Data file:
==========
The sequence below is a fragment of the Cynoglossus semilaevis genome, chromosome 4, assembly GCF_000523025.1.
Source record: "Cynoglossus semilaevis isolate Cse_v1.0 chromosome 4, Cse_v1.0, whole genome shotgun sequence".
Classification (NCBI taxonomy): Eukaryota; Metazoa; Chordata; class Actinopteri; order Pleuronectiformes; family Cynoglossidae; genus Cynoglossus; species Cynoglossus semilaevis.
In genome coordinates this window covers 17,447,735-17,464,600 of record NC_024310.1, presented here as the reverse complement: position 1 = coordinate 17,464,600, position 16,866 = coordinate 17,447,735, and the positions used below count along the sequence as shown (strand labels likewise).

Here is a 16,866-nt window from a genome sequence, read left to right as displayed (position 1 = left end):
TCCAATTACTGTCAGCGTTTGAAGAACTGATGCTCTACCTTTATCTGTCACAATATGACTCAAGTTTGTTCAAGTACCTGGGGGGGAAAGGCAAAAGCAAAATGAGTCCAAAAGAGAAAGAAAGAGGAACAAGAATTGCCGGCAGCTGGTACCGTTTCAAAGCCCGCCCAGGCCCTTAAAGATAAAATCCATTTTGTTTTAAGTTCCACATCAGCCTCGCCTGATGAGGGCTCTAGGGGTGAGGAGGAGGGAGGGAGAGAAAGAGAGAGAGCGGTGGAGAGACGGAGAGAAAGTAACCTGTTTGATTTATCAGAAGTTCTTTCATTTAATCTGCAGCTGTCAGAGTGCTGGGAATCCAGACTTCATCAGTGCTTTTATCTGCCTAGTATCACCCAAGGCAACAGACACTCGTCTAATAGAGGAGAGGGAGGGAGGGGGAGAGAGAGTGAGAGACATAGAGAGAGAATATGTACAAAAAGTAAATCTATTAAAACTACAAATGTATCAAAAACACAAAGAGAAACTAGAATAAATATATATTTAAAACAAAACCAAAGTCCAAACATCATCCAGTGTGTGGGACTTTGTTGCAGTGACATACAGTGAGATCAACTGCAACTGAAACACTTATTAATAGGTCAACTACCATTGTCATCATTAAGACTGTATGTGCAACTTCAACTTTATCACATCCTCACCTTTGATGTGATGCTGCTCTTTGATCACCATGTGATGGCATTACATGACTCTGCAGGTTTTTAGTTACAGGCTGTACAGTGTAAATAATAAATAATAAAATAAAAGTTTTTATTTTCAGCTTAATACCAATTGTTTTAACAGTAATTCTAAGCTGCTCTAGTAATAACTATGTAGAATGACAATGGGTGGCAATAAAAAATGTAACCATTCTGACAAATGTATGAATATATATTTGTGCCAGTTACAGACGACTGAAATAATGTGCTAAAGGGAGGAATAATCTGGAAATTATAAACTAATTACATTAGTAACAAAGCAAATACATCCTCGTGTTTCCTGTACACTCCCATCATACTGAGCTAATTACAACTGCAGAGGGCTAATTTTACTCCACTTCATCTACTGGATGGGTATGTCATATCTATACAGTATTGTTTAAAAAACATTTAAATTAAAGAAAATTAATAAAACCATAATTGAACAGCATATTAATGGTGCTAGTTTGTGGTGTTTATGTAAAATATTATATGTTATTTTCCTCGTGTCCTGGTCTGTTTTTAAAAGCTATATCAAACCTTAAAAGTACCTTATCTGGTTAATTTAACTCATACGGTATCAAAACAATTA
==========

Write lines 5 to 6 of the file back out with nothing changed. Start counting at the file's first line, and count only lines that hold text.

Here is a 16,866-nt window from a genome sequence, read left to right as displayed (position 1 = left end):
TCCAATTACTGTCAGCGTTTGAAGAACTGATGCTCTACCTTTATCTGTCACAATATGACTCAAGTTTGTTCAAGTACCTGGGGGGGAAAGGCAAAAGCAAAATGAGTCCAAAAGAGAAAGAAAGAGGAACAAGAATTGCCGGCAGCTGGTACCGTTTCAAAGCCCGCCCAGGCCCTTAAAGATAAAATCCATTTTGTTTTAAGTTCCACATCAGCCTCGCCTGATGAGGGCTCTAGGGGTGAGGAGGAGGGAGGGAGAGAAAGAGAGAGAGCGGTGGAGAGACGGAGAGAAAGTAACCTGTTTGATTTATCAGAAGTTCTTTCATTTAATCTGCAGCTGTCAGAGTGCTGGGAATCCAGACTTCATCAGTGCTTTTATCTGCCTAGTATCACCCAAGGCAACAGACACTCGTCTAATAGAGGAGAGGGAGGGAGGGGGAGAGAGAGTGAGAGACATAGAGAGAGAATATGTACAAAAAGTAAATCTATTAAAACTACAAATGTATCAAAAACACAAAGAGAAACTAGAATAAATATATATTTAAAACAAAACCAAAGTCCAAACATCATCCAGTGTGTGGGACTTTGTTGCAGTGACATACAGTGAGATCAACTGCAACTGAAACACTTATTAATAGGTCAACTACCATTGTCATCATTAAGACTGTATGTGCAACTTCAACTTTATCACATCCTCACCTTTGATGTGATGCTGCTCTTTGATCACCATGTGATGGCATTACATGACTCTGCAGGTTTTTAGTTACAGGCTGTACAGTGTAAATAATAAATAATAAAATAAAAGTTTTTATTTTCAGCTTAATACCAATTGTTTTAACAGTAATTCTAAGCTGCTCTAGTAATAACTATGTAGAATGACAATGGGTGGCAATAAAAAATGTAACCATTCTGACAAATGTATGAATATATATTTGTGCCAGTTACAGACGACTGAAATAATGTGCTAAAGGGAGGAATAATCTGGAAATTATAAACTAATTACATTAGTAACAAAGCAAATACATCCTCGTGTTTCCTGTACACTCCCATCATACTGAGCTAATTACAACTGCAGAGGGCTAATTTTACTCCACTTCATCTACTGGATGGGTATGTCATATCTATACAGTATTGTTTAAAAAACATTTAAATTAAAGAAAATTAATAAAACCATAATTGAACAGCATATTAATGGTGCTAGTTTGTGGTGTTTATGTAAAATATTATATGTTATTTTCCTCGTGTCCTGGTCTGTTTTTAAAAGCTATATCAAACCTTAAAAGTACCTTATCTGGTTAATTTAACTCATACGGTATCAAAACAATTA